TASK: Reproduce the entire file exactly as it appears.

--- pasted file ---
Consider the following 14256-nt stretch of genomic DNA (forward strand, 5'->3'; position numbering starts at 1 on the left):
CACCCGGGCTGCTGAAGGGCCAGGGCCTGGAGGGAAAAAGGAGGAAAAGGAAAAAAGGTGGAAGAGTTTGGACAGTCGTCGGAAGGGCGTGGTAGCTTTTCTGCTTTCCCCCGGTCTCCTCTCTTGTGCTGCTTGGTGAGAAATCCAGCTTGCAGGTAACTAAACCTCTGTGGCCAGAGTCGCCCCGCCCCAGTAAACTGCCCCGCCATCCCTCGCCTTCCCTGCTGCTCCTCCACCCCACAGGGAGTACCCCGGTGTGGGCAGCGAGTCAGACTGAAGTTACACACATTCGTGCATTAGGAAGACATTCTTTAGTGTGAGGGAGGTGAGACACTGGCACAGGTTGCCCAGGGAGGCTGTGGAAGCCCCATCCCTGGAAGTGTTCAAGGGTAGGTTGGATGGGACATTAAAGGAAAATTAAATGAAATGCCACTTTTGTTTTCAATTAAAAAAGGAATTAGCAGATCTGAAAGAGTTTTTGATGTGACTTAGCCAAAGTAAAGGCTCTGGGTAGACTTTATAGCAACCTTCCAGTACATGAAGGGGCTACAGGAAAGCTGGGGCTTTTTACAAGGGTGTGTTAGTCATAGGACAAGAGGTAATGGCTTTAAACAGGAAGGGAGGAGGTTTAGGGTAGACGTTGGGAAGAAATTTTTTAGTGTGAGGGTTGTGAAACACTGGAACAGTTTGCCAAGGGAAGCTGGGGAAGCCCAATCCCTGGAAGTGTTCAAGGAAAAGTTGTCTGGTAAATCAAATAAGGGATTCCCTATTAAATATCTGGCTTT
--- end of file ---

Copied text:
Consider the following 14256-nt stretch of genomic DNA (forward strand, 5'->3'; position numbering starts at 1 on the left):
CACCCGGGCTGCTGAAGGGCCAGGGCCTGGAGGGAAAAAGGAGGAAAAGGAAAAAAGGTGGAAGAGTTTGGACAGTCGTCGGAAGGGCGTGGTAGCTTTTCTGCTTTCCCCCGGTCTCCTCTCTTGTGCTGCTTGGTGAGAAATCCAGCTTGCAGGTAACTAAACCTCTGTGGCCAGAGTCGCCCCGCCCCAGTAAACTGCCCCGCCATCCCTCGCCTTCCCTGCTGCTCCTCCACCCCACAGGGAGTACCCCGGTGTGGGCAGCGAGTCAGACTGAAGTTACACACATTCGTGCATTAGGAAGACATTCTTTAGTGTGAGGGAGGTGAGACACTGGCACAGGTTGCCCAGGGAGGCTGTGGAAGCCCCATCCCTGGAAGTGTTCAAGGGTAGGTTGGATGGGACATTAAAGGAAAATTAAATGAAATGCCACTTTTGTTTTCAATTAAAAAAGGAATTAGCAGATCTGAAAGAGTTTTTGATGTGACTTAGCCAAAGTAAAGGCTCTGGGTAGACTTTATAGCAACCTTCCAGTACATGAAGGGGCTACAGGAAAGCTGGGGCTTTTTACAAGGGTGTGTTAGTCATAGGACAAGAGGTAATGGCTTTAAACAGGAAGGGAGGAGGTTTAGGGTAGACGTTGGGAAGAAATTTTTTAGTGTGAGGGTTGTGAAACACTGGAACAGTTTGCCAAGGGAAGCTGGGGAAGCCCAATCCCTGGAAGTGTTCAAGGAAAAGTTGTCTGGTAAATCAAATAAGGGATTCCCTATTAAATATCTGGCTTT